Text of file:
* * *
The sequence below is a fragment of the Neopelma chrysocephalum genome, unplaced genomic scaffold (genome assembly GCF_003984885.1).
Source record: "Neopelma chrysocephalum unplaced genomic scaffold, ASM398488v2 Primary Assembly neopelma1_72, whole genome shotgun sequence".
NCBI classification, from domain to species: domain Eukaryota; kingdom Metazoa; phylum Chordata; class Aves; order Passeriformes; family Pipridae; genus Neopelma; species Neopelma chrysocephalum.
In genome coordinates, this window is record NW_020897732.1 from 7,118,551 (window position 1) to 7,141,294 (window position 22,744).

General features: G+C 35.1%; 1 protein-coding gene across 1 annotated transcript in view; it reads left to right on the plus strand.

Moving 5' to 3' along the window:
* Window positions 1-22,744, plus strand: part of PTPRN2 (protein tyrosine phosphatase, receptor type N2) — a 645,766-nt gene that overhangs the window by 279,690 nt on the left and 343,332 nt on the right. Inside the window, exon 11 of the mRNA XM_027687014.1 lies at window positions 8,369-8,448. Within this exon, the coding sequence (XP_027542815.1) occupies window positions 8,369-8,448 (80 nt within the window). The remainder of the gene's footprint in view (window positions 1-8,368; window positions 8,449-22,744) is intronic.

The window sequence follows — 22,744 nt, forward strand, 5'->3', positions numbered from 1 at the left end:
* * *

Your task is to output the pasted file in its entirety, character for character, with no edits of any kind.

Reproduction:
The sequence below is a fragment of the Neopelma chrysocephalum genome, unplaced genomic scaffold (genome assembly GCF_003984885.1).
Source record: "Neopelma chrysocephalum unplaced genomic scaffold, ASM398488v2 Primary Assembly neopelma1_72, whole genome shotgun sequence".
NCBI classification, from domain to species: domain Eukaryota; kingdom Metazoa; phylum Chordata; class Aves; order Passeriformes; family Pipridae; genus Neopelma; species Neopelma chrysocephalum.
In genome coordinates, this window is record NW_020897732.1 from 7,118,551 (window position 1) to 7,141,294 (window position 22,744).

General features: G+C 35.1%; 1 protein-coding gene across 1 annotated transcript in view; it reads left to right on the plus strand.

Moving 5' to 3' along the window:
* Window positions 1-22,744, plus strand: part of PTPRN2 (protein tyrosine phosphatase, receptor type N2) — a 645,766-nt gene that overhangs the window by 279,690 nt on the left and 343,332 nt on the right. Inside the window, exon 11 of the mRNA XM_027687014.1 lies at window positions 8,369-8,448. Within this exon, the coding sequence (XP_027542815.1) occupies window positions 8,369-8,448 (80 nt within the window). The remainder of the gene's footprint in view (window positions 1-8,368; window positions 8,449-22,744) is intronic.

The window sequence follows — 22,744 nt, forward strand, 5'->3', positions numbered from 1 at the left end: